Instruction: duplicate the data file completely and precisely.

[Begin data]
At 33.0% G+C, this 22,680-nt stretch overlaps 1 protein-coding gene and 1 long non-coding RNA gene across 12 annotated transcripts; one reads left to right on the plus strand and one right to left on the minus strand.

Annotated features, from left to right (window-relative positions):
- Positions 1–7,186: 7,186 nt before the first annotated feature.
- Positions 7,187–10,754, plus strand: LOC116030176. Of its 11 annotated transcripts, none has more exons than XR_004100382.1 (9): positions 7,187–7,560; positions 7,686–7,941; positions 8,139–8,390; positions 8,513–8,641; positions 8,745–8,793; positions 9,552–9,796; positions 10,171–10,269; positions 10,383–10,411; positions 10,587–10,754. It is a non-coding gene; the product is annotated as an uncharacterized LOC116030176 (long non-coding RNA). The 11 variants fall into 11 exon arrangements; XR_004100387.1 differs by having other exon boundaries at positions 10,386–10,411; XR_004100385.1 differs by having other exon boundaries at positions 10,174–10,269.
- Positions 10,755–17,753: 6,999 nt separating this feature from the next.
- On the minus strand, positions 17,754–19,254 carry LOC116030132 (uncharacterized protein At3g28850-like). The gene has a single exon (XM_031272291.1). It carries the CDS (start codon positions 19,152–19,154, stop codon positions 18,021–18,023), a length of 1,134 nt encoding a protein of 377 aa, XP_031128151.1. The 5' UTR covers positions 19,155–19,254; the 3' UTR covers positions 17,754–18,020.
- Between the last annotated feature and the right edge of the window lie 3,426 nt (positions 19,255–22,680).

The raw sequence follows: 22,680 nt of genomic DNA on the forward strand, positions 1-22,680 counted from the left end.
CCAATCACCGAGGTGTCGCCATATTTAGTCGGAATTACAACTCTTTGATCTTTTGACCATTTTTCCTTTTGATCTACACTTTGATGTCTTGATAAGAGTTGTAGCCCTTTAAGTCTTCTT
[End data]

At 33.0% G+C, this 22,680-nt stretch overlaps 1 protein-coding gene and 1 long non-coding RNA gene across 12 annotated transcripts; one reads left to right on the plus strand and one right to left on the minus strand.

Annotated features, from left to right (window-relative positions):
- Positions 1–7,186: 7,186 nt before the first annotated feature.
- Positions 7,187–10,754, plus strand: LOC116030176. Of its 11 annotated transcripts, none has more exons than XR_004100382.1 (9): positions 7,187–7,560; positions 7,686–7,941; positions 8,139–8,390; positions 8,513–8,641; positions 8,745–8,793; positions 9,552–9,796; positions 10,171–10,269; positions 10,383–10,411; positions 10,587–10,754. It is a non-coding gene; the product is annotated as an uncharacterized LOC116030176 (long non-coding RNA). The 11 variants fall into 11 exon arrangements; XR_004100387.1 differs by having other exon boundaries at positions 10,386–10,411; XR_004100385.1 differs by having other exon boundaries at positions 10,174–10,269.
- Positions 10,755–17,753: 6,999 nt separating this feature from the next.
- On the minus strand, positions 17,754–19,254 carry LOC116030132 (uncharacterized protein At3g28850-like). The gene has a single exon (XM_031272291.1). It carries the CDS (start codon positions 19,152–19,154, stop codon positions 18,021–18,023), a length of 1,134 nt encoding a protein of 377 aa, XP_031128151.1. The 5' UTR covers positions 19,155–19,254; the 3' UTR covers positions 17,754–18,020.
- Between the last annotated feature and the right edge of the window lie 3,426 nt (positions 19,255–22,680).

The raw sequence follows: 22,680 nt of genomic DNA on the forward strand, positions 1-22,680 counted from the left end.
CCAATCACCGAGGTGTCGCCATATTTAGTCGGAATTACAACTCTTTGATCTTTTGACCATTTTTCCTTTTGATCTACACTTTGATGTCTTGATAAGAGTTGTAGCCCTTTAAGTCTTCTT